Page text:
Two points about that. One is that the story of Jesus is not a story of throwing out the richness of the Jewish traditions and law. It is about going deeper with them.
And second – that last phrase – the law will be there “until everything there becomes a reality.” Jesus is looking toward that time when God’s vision of our world reaches its fulfillment, when life on earth is as it is in heaven. For now, we live with imperfection.
Then Jesus starts a series of statements with these words: “You have heard that it was said…but I say to you.” Again, what he’s doing here is not erasing the laws that the Jewish people had developed across the centuries into something known as the Torah. He was pushing people to go beyond the letter of the law.
You think murder is wrong? Of course it is. But take a step back. Anger leads to murder. It leads to Cain murdering Abel in the very beginning of the Bible. It leads to nations slaughtering people of other nations in bloody wars. It’s not enough, Jesus is saying, to outlaw murder. What we really need to do is deal with the things that lead to murder.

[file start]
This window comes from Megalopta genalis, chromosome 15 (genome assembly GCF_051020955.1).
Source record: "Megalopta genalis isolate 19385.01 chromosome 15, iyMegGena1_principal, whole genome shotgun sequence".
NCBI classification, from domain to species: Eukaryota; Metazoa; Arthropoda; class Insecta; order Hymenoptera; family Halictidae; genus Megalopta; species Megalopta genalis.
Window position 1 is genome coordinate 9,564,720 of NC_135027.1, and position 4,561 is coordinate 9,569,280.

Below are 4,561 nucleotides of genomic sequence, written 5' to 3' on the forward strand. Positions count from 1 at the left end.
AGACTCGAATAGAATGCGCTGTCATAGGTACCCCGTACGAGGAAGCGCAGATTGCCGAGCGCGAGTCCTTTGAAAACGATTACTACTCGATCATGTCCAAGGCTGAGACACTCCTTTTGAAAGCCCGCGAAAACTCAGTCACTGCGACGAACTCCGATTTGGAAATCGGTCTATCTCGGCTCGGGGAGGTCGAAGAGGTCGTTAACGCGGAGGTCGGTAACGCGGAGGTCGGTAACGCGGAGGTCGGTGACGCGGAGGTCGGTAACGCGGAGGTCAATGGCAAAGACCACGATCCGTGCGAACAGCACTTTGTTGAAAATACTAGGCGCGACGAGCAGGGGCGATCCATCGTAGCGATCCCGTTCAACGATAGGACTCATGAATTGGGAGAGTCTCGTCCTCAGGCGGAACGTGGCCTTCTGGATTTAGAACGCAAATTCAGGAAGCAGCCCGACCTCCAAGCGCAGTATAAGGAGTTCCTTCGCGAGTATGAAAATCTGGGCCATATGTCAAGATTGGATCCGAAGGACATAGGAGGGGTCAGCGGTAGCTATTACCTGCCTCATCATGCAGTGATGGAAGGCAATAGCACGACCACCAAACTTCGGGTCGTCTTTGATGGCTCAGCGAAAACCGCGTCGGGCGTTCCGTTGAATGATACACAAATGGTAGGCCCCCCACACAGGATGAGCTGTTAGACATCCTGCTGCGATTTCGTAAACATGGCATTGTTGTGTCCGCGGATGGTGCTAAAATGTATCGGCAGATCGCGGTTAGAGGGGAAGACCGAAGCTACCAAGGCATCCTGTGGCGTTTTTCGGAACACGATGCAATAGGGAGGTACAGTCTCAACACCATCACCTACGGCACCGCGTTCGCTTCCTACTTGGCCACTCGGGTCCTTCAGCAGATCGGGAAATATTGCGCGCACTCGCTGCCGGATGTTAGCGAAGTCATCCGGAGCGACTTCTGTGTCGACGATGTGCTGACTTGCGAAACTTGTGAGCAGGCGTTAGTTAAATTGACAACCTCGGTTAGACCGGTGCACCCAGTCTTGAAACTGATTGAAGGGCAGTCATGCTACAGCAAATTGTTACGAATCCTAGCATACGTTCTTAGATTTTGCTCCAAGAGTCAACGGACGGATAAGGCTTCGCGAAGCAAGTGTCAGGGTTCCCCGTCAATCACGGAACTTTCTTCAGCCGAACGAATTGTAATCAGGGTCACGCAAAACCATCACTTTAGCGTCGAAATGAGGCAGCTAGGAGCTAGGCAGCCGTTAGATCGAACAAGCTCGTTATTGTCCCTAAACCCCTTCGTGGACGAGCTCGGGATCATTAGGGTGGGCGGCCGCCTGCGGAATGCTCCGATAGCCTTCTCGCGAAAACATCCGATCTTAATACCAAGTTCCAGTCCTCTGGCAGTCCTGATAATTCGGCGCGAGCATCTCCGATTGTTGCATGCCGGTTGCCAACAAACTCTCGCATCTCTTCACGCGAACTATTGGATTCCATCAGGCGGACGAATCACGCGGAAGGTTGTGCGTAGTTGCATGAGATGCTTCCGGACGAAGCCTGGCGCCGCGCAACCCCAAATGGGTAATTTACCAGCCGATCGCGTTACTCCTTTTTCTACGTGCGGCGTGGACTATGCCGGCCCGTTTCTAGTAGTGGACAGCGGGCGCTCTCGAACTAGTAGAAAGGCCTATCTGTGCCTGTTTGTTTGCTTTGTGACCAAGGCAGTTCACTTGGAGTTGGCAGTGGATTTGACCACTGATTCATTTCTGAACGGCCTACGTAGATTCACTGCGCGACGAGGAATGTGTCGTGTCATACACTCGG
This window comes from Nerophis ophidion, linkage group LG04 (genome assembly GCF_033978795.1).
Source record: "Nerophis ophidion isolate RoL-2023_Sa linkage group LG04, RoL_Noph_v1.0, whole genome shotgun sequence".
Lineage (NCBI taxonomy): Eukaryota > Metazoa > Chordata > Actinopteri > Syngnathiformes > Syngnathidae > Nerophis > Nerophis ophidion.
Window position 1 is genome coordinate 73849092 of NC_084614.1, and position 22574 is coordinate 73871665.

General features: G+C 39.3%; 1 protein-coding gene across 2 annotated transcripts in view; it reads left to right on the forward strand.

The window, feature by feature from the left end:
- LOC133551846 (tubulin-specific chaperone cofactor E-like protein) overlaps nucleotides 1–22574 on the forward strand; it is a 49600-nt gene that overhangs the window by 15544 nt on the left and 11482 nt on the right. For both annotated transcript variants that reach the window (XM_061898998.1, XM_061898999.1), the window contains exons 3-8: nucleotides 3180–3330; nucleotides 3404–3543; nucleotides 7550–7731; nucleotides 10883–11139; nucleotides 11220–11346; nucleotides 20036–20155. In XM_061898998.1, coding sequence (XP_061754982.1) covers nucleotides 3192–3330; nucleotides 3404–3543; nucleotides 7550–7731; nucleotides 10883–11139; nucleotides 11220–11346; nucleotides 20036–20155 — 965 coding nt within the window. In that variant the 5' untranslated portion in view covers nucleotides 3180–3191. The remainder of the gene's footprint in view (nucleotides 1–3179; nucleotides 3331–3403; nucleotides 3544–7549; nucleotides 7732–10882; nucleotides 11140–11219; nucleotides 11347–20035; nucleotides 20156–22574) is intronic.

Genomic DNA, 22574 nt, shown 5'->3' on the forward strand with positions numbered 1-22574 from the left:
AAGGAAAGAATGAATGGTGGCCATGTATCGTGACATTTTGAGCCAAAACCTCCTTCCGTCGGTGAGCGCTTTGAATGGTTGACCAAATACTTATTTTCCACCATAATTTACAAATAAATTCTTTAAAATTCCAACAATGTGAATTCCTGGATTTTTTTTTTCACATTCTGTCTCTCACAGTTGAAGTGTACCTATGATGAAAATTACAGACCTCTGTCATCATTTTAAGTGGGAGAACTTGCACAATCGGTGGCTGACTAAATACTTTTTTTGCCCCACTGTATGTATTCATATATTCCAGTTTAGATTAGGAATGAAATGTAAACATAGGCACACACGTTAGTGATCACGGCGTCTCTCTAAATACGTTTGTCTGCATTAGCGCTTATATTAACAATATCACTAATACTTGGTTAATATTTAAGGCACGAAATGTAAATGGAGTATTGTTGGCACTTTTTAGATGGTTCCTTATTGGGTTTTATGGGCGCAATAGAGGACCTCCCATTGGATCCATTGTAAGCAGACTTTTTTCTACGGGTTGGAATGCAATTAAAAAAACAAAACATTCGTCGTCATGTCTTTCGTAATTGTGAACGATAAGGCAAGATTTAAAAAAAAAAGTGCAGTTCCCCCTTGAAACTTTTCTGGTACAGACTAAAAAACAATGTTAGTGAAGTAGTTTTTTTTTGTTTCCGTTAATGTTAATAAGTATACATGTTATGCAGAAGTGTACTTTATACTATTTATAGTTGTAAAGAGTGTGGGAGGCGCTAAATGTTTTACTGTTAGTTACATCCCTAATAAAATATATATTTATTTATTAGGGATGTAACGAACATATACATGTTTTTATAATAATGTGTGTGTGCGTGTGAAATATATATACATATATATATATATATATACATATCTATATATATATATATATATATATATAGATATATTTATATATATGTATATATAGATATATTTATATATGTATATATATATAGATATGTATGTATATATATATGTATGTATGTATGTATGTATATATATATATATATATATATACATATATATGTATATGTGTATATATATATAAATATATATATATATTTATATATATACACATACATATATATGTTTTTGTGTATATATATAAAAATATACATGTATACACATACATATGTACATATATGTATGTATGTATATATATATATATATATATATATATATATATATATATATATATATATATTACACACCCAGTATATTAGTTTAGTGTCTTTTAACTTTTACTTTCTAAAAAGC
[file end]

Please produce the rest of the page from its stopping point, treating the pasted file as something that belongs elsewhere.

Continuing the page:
Anger is real. All of us know what it is like to be angry. Hopefully, none of us grab a gun and shoot the person we are angry at. There’s a long path between a flash of anger and a flash from a gun barrel. But there is a path and Jesus wants to get off that path sooner rather than later.
What he is calling for is not stifling anger but working towards reconciliation. He uses the image of not bringing your gift to the altar until you have reconciled with your opponent.
I don’t think Jesus is saying no one should come forward for communion if you have unresolved anger. I think our sharing communion here is one way to remind us that we share a common humanity, that we are all created in God’s image, that we need God’s grace and blessing as we seek reconciliation.